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Sunday, 14th December 2014

Newcastle, England - Media Reviews

Joe Elliott's Down 'n' Outz at The Riverside in Newcastle, UK By Adam Kennedy

Def Leppard’s Joe Eliot recently brought his latest band, the Down ‘n’ Outz, to Newcastle and proved that the spirit of good time rock and roll is alive.

The Down ‘n’ Outz is a who’s who of rock greats. Alongside the mighty Joe Eliot was Vixen’s, Share Ross playing bass and Newcastle Quireboys, Paul Guerin and Guy Griffin on guitar. The music pays homage to the legendary Ian Hunter and Mott the Hoople. They make a welcome return to Newcastle with their first headline show in the city. The last time they played in Newcastle was in 2011 when they were opening for Paul Rodgers of Free and Bad Company. Joe Eliot has a long running association with the city having first played in Newcastle back in 1979 with AC/DC.

Joe Eliot appears behind a white piano as the Down ‘n’ Outz open their set with, “Funeral For A Friend/Love Lies Beneath.” Paul and Guy launch into “One of the Boys,” clapping their hands with the Geordie crowd. Joe back behind the piano leads the band into the heartfelt “Sea Diver,” for which the band recently released a video, and features as a bonus track on their latest album, The Further Adventures Of. The Down ‘n’ Outz are tight and genuinely look like they are enjoying themselves, almost as much as the crowd.

Mott the Hoople and Ian Hunter fan favorites and rarities alike get a much appreciated airing this evening with the likes of “Who Do You Love,” and “Crash Street Kidds,” included in the set. Joe welcomes Sinead Madden to the stage who plays violin during a stunning rendition of “Violence,” which brings the band’s main set to a close. As the band returns to the stage for the encore, Joe is donning a union jack guitar and closing their set with a Mott the Hoople favorite “Good Times,” resulting in rapturous applause from the audience, and leaving them wanting more.

With Down ‘n’ Outz the legacy of Ian Hunter and Mott the Hoople are in safe hands. The band is also successfully introducing their music to a whole new generation in the process.

By National Rock Review 2014.

Down 'n' Outz By Simon

As the dust settled on the Down N Outz’ headline set a surprisingly disappointed Joe Elliott likened his current predicament to a ‘porn star having his balls chopped off’.

It was a typically candid assessment from the Def Leppard frontman as he continues to battle the bronchial infection that has plagued this month’s run of eagerly anticipated shows by the Ian Hunter-inspired act. However, Elliott was being overly hard on himself.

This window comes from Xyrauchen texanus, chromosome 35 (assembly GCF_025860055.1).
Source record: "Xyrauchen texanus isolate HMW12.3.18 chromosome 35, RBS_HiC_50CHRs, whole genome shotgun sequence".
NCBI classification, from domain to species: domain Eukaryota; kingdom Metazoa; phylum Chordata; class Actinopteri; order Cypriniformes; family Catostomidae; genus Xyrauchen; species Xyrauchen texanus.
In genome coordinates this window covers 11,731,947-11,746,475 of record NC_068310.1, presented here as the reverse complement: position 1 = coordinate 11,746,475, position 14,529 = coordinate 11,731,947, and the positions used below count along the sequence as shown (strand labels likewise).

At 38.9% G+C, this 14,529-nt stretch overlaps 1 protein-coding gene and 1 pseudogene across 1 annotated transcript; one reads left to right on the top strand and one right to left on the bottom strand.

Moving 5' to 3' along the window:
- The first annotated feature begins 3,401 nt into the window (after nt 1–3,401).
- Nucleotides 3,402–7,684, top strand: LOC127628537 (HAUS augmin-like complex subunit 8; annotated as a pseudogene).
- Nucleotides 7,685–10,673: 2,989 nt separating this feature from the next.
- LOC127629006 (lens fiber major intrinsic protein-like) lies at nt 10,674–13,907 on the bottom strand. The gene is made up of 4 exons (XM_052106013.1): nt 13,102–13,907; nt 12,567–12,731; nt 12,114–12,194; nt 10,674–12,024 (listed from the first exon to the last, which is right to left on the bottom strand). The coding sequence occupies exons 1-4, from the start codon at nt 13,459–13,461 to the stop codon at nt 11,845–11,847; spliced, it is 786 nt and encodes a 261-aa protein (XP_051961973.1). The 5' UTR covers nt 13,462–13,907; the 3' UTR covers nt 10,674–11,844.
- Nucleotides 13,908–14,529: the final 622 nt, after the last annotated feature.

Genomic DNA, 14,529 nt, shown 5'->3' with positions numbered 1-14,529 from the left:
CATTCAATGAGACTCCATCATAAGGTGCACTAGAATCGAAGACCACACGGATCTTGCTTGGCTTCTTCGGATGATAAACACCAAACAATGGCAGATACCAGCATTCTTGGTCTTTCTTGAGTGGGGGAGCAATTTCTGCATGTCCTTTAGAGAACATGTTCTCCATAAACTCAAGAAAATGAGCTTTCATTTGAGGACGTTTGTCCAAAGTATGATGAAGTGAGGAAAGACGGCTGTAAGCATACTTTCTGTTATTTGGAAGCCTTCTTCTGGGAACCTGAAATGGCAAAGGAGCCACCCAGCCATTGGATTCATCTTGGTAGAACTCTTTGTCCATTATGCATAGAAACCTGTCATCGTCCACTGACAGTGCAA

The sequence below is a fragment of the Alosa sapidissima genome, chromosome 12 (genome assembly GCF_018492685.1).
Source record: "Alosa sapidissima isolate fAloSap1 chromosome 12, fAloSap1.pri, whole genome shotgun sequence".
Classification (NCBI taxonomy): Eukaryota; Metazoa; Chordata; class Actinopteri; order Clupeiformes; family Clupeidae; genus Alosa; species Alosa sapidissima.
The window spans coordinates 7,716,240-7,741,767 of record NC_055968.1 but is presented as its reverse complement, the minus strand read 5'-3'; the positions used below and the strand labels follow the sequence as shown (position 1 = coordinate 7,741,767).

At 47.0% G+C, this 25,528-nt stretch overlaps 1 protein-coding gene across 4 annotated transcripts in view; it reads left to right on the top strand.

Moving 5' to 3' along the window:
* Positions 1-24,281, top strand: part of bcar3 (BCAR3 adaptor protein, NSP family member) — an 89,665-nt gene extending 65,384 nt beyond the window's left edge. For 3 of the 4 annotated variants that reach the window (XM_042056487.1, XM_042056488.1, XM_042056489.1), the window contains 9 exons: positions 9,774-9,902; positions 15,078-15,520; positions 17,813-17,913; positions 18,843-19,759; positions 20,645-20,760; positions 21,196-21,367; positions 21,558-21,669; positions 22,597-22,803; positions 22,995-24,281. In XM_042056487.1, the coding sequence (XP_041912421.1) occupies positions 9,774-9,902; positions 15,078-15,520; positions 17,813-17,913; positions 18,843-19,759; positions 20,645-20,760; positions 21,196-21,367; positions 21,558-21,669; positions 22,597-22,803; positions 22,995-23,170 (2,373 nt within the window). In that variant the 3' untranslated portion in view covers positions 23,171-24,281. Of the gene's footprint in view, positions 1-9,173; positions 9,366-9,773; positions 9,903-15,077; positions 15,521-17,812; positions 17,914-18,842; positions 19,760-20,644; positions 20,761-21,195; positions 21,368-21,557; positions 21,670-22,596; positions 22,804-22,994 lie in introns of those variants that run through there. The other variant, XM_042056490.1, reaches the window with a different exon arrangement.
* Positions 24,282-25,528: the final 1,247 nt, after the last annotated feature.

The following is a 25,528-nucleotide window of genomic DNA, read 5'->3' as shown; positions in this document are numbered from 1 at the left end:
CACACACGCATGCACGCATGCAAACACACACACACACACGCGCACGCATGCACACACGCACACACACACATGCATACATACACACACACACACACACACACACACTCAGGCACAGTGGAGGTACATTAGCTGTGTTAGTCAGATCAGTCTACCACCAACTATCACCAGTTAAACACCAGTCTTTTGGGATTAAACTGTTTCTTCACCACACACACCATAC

Sure, he’s had better nights behind the mic but the odd croak, cough and snot-fueled splutter didn’t detract from the fact that this multi-millionaire leader of a stadium rock institution clearly loved every minute of a tiny club show that sparkled from start to finish.

The pre-gig warning that there would be no Leppard hits and no Quireboys’ standards (half of the band hail from the reborn Geordie rock n rollers) had clearly been heeded by the respectful throng. The fans – like Elliott and his beaming hired hands – were ready for a night of 70s glam-flavoured nostalgia and as an unpretentious pop rock party this was close to perfect.

The decision to kick off with a classic instrumental-led jam – Elton John’s Funeral For a Friend (Love Lies Bleeding) – proved inspired. Elliott has insisted the Down N Outz is a genuine band rather than a self-centered vanity project and each member had the opportunity to shine within the expansive set opener.

Flanking the voice of Leppard stood lead guitarist Paul Guerin and Vixen’s Share Ross – the former on fire and the latter bringing some silky smooth bass to the mix. Guy Griffin’s rhythm guitar screamed understated cool and Keith Weir carried on where he’d left off at the same venue three weeks earlier tinkling his way into the hearts of an enamoured crowd. Throw in Phil Martini’s pounding class and it was immediately obvious why Elliott loves his time fronting Down N Outz.

US rock hit Overnight Angels brought the band closer together before One Of The Boys picked up the pace. If Elliott was struggling to shake off his illness then it wasn’t obvious.

Quireboys’ fans are well aware of Guerin’s quality but challenged to fire out soaring solo after soaring solo, the local hero rose to the occasion. Just as Ross revelled in the spotlight alongside Elliott, Blyth’s finest did everything in his power to steal the show from his famous sidekick.

If Violence’s edgy tone didn’t quite work as the main set closer then Down N Outz served up a suitably raucous encore with Hunter’s England Rocks segueing into Mott’s aptly-titled Good Times: that’s exactly what this band specialises in.

By Rushonrock 2014.

Down 'n' Outz at Newcastle Riverside By Mick Burgess

If you go into any town or city across the country on any night of the week the chances are there will be some tribute band or other playing covers by their favourite artists.

But you can be sure that there’ll be none with quite the pedigree of the Down ‘n’ Outz.

They were formed by Def Leppard lead singer Joe Elliott and include members of the Quireboys and Vixen, at the personal request of Ian Hunter who wanted a band to open up for the long awaited Mott The Hoople reunion shows in London in 2009.

Being a lifelong devotee of all things Mott The Hoople, Elliott jumped at the chance at sharing the stage with his boyhood hero.

Interest from that single show mushroomed and an album and tour with Paul Rodgers soon followed with the Down `n’ Outz covering material from right across Mott The Hoople’s back catalogue and associated solo recordings by various band members.